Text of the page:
Our downstairs air conditioning went out last month. Upstairs, nice and cold. Downstairs, subtropical jungle.
Walking downstairs in the morning to leave for work was like entering Hades. The plants thrived. Fruit ripened overnight. The dog watched us leave from the top of the stairs rather than following us down to the front door like she usually does.
We lived in denial for weeks, cranking up the ceiling fans in a desperate attempt to lower the temperature.
Finally, when we hit that heat wave a week or so ago, we broke down and called a professional. Ten minutes and many dollars later, I once again needed a sweater just to hang out in the living room with my hot-blooded family, who prefer the temperature set to arctic.
In one way, we had been prepared for our air conditioning to quit in the height of summer: I'd been trying no-bake dessert recipes for some time. One of the best parts about summer eating (though these are good year-round) is that you can make a lot of really good stuff without turning on the oven even once. A good blender or food processor is all you need, plus ample room in your fridge and freezer.
I'll start with the easiest one. Ready? Open cans, pour stuff into a bowl, give it a good whisk. Layer that mixture and crackers in a baking dish and put the vessel in the fridge overnight. There, you've just made an intensely rich summertime treat that'll quickly shoot to the top of your no-bake recipe collection.
I was intrigued by this one because it seems weird. You're not whipping the cream, so it's not like mousse or pudding. It's sort of like an icebox pie - but then there are those crackers. Won't they get soggy? I had to find out. Boy, was I glad I did.
And what do you even call it?
Whatever this is, it's pure chilled refreshment. The crackers don't really separate and get soggy; rather, they seem to blend right in, giving it some heft. You could use lemon or some other fruit juice instead of lime - and for that matter, thin sugar or wafer cookies instead of crackers - but the lime and the plain crackers just work.
And no one will care what it's called, trust me.
This next one is for the chocoholics. I'm hoping you like a little cheese with your chocolate, because I'm giving you a little something different: a five-ingredient chocolate and ricotta torte that's thick and smooth and just barely sweet, and gets even better with the addition of Oreos.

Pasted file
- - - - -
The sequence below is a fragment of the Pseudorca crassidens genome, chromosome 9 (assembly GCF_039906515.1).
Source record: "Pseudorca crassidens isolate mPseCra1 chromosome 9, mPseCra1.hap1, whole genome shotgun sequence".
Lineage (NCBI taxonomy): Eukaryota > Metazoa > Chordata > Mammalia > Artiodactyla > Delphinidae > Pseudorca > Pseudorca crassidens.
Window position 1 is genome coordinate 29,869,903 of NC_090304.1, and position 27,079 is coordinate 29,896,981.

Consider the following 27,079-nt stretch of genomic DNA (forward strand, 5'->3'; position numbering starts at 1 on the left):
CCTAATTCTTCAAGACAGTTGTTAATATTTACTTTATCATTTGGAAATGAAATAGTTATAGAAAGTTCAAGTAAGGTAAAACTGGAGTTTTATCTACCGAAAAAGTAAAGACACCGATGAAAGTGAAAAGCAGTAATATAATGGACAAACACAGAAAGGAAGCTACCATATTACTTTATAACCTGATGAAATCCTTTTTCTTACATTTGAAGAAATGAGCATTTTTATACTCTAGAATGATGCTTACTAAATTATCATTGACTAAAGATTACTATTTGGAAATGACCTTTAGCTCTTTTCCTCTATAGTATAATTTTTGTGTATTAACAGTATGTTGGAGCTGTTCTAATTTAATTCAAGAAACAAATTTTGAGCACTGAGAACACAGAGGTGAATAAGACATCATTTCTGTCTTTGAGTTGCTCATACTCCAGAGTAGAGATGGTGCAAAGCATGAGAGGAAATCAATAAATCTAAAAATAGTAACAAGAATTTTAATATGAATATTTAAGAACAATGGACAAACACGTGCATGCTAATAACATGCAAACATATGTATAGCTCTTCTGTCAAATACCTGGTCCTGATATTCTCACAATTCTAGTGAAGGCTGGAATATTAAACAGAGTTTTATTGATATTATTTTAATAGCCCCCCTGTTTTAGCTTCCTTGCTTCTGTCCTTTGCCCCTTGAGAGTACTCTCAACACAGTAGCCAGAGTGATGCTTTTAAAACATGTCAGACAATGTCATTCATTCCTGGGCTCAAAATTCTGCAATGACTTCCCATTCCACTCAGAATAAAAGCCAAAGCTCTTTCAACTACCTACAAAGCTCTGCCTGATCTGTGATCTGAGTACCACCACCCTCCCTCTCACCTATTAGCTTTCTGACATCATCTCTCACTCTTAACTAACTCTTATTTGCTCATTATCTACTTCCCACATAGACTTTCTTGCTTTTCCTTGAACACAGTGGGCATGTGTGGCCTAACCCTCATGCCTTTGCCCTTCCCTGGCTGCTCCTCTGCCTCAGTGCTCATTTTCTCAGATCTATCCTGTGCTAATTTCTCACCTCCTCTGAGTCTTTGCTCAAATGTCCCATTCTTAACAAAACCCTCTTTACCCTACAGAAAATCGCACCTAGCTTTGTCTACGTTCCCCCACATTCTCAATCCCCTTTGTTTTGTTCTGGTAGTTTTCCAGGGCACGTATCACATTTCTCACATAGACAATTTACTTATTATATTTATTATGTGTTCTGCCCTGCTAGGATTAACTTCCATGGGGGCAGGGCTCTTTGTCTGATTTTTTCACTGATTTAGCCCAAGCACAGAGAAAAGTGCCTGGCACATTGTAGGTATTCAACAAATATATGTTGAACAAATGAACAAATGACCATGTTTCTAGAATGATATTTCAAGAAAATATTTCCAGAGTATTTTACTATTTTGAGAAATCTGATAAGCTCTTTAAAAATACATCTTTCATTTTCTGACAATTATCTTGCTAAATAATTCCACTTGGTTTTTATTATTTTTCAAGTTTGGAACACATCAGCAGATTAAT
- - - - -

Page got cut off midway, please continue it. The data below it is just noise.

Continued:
I made individual mini versions, because sharing is overrated.
These look like typical cheesecakes, but one bite and you'll quickly realize they're not. There's a bit more depth here, thanks to the ricotta.
Pulsing the cheese first in a food processor or blender gets it very smooth, and the addition of melted chocolate, vanilla and whipped cream is all you need. Unlike the lime concoction, these are not super sweet. I used semi-sweet chocolate, but if you prefer something sweeter go with milk chocolate.
Rather than a crushed cookie base, I simply put whole Oreos on the bottoms of the muffin tins. Then I added more whipped cream and another Oreo on top, mostly so I wouldn't eat the leftover cookies myself. (They're my one cookie aisle weakness.) For extra drama, drizzle some chocolate syrup over these before serving.
Lastly, there are lots of no-bake cheesecakes out there, both sweet and savory, and the one I found walks a thin line between both. That's because it's made with avocados, and there's really no way to describe the flavor other than a bit unusual, but definitely tasty.
It has a graham cracker crust, with a filling made from cream cheese that is processed or blended with a heaping cup of mashed avocado, sugar and coconut milk. I added some mini chocolate chips, both for crunch and because I love the contrast of the pale green filling with the tiny chips.
I wasn't sure what I would be getting when I pulled the baking dish from the freezer, but the results were better than expected. The avocado flavor is distinctly there, but it's not overpowering. It's rich, as cheesecake filling should be, and not very sweet, so I'm glad I added the chocolate chips. These are best right out of the freezer, and they quickly soften, so be careful about leaving them out too long.
These recipes aren't particularly long or labor-intensive, which means they're perfect to make for barbecues and potlucks. They're made with kitchen staples, and since they need to be chilled for best results, you can make them ahead.
They surely beat the heat but taste just as good when you're dressed like "Nanook of the North" in your own house in July.